Skip to main content Accessibility help
×
Home
Hostname: page-component-684899dbb8-ct24h Total loading time: 0.766 Render date: 2022-05-24T09:34:13.793Z Has data issue: true Feature Flags: { "shouldUseShareProductTool": true, "shouldUseHypothesis": true, "isUnsiloEnabled": true, "useRatesEcommerce": false, "useNewApi": true }

5 - Efficiency, Practices, and the Moral Point of View: Limits of Economic Interpretations of Law

Published online by Cambridge University Press:  06 July 2009

Mark D. White
Affiliation:
City University of New York
Get access

Summary

Law-and-economics theories treat legal issues as economic problems. Because society has limited resources to devote to its legal institutions, it is important to consider their economic costs in deciding how these institutions are best operated. I shall argue, however, that for a theory to be persuasive in either explaining or prescribing legal rules, it needs to recognize moral ideals apart from economic efficiency, such as justice and fairness, that may account for why we have legal institutions in the first place and that may be essential to our finding them acceptable.

LAW AND ECONOMICS AS EXPLANATIVE AND NORMATIVE THEORY

Economic approaches to law generally assume that human behavior can be understood as the result of people's rational choices to maximize their utility or satisfy their preferences. Some law-and-economics proponents use this assumption to explain why practices emerge or predict how people will respond to rewards or punishments. Some use this together with another assumption, that social and legal policy ought to be driven by the goal of promoting or maximizing social utility or welfare, to generate prescriptive or normative theories. For example, on the law-and-economics approach, the purpose of punishment is to deter undesirable conduct that diminishes social utility. A sanction deters by imposing a cost on potential criminals; the harsher the sanction, the higher the price of committing crime. Imposing sanctions has a social cost that must be weighed against the utility of deterring crime.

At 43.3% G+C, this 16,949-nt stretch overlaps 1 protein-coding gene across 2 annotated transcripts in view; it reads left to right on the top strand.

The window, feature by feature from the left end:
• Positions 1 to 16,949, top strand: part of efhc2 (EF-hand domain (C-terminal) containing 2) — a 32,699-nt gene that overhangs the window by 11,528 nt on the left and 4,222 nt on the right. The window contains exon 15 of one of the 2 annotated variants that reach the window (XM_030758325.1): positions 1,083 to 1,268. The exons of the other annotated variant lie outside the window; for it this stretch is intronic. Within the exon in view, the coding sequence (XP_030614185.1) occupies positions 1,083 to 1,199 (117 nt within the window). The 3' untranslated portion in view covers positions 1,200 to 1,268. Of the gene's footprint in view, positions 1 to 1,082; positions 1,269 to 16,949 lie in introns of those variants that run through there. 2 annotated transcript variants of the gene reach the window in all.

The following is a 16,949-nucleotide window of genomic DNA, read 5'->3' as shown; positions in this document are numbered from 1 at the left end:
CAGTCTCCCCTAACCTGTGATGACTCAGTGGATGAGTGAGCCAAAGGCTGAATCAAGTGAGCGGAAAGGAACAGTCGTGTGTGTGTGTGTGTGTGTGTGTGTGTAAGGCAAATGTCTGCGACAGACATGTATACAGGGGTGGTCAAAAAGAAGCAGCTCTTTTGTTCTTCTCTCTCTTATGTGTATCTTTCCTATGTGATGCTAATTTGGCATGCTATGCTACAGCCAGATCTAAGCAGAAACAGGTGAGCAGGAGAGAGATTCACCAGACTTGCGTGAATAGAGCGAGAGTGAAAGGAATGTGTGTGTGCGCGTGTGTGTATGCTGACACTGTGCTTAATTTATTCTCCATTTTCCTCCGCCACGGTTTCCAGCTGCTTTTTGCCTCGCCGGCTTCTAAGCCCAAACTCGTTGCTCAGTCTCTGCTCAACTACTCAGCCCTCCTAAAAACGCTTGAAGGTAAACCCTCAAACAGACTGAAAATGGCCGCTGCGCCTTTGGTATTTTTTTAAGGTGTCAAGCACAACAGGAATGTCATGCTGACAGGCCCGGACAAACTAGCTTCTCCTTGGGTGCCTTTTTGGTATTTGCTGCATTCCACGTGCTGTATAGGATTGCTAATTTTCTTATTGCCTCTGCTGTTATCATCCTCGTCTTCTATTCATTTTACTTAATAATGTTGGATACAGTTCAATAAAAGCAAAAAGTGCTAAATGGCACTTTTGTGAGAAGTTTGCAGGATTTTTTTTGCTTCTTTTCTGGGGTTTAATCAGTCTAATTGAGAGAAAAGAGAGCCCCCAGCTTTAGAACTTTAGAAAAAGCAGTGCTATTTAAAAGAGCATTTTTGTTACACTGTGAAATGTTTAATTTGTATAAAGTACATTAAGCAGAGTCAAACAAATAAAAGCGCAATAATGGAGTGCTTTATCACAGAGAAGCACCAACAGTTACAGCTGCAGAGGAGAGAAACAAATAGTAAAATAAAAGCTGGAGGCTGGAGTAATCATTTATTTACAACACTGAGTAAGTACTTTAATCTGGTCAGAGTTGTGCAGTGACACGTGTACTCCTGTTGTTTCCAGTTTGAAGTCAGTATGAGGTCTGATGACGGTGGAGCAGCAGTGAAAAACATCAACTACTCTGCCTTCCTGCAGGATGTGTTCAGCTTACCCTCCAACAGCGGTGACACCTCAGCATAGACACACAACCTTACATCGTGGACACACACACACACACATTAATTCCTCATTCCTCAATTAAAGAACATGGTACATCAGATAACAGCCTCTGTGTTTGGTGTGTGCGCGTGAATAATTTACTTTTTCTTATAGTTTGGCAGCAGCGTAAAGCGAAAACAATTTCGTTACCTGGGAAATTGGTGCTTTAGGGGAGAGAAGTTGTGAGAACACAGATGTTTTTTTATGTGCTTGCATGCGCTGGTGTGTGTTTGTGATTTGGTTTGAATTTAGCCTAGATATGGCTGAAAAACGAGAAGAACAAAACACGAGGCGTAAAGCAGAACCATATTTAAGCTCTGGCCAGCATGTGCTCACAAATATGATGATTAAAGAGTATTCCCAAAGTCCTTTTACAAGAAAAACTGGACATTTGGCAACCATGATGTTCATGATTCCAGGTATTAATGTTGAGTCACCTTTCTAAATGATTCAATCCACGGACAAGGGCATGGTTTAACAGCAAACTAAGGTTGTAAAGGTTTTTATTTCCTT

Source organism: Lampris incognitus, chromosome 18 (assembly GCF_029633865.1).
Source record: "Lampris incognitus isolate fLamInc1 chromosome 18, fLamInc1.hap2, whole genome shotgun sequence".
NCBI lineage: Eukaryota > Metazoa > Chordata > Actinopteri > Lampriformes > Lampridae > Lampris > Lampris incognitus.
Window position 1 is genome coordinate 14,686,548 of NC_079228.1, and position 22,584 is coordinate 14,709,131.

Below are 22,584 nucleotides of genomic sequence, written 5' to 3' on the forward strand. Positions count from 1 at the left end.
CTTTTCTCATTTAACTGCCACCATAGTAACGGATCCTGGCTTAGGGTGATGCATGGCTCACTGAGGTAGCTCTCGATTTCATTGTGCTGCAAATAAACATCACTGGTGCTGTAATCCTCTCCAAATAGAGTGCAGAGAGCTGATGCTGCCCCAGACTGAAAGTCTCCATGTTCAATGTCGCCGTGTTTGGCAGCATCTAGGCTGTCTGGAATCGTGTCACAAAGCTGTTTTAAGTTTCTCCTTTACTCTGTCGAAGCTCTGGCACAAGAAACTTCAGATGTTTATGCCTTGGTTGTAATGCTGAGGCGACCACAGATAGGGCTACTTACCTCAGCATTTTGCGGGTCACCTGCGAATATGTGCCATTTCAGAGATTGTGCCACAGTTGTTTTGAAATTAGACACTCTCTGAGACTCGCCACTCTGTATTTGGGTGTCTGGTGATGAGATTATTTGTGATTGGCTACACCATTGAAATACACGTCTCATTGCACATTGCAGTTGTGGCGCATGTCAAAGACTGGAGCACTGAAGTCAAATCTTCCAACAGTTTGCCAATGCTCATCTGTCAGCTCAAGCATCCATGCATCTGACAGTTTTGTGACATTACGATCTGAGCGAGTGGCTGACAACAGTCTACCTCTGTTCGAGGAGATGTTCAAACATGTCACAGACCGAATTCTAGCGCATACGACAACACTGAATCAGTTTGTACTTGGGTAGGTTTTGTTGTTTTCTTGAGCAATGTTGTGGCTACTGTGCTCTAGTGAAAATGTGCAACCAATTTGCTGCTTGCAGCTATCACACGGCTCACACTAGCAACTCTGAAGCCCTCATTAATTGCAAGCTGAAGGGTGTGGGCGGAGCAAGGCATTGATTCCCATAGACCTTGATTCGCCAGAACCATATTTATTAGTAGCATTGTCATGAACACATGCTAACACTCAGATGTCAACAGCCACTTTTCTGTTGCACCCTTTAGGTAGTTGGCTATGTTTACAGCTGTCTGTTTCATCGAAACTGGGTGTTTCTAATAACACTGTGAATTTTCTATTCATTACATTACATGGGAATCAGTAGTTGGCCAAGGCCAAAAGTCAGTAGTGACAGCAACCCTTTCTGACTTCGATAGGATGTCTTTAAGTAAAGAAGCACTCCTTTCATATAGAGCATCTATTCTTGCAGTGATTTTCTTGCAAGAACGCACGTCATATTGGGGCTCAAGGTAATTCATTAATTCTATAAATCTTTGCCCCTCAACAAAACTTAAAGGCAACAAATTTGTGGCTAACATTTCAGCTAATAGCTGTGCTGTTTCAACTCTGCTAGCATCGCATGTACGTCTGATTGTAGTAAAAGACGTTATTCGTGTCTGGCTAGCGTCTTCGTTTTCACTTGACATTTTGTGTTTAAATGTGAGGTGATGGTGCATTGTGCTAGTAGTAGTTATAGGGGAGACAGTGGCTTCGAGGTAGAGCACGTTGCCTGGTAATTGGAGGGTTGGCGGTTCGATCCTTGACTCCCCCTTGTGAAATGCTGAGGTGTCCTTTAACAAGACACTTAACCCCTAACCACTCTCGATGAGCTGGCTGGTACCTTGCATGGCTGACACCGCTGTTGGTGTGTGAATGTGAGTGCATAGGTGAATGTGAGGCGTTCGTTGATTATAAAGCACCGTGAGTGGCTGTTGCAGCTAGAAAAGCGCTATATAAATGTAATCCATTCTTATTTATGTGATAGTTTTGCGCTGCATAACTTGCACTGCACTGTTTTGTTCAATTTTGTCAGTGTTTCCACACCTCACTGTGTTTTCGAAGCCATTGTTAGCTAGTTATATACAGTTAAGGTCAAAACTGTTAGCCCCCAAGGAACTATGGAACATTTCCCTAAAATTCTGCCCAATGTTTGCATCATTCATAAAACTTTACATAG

Type
Chapter
Information
Publisher: Cambridge University Press
Print publication year: 2008

Access options

Get access to the full version of this content by using one of the access options below. (Log in options will check for institutional or personal access. Content may require purchase if you do not have access.)

References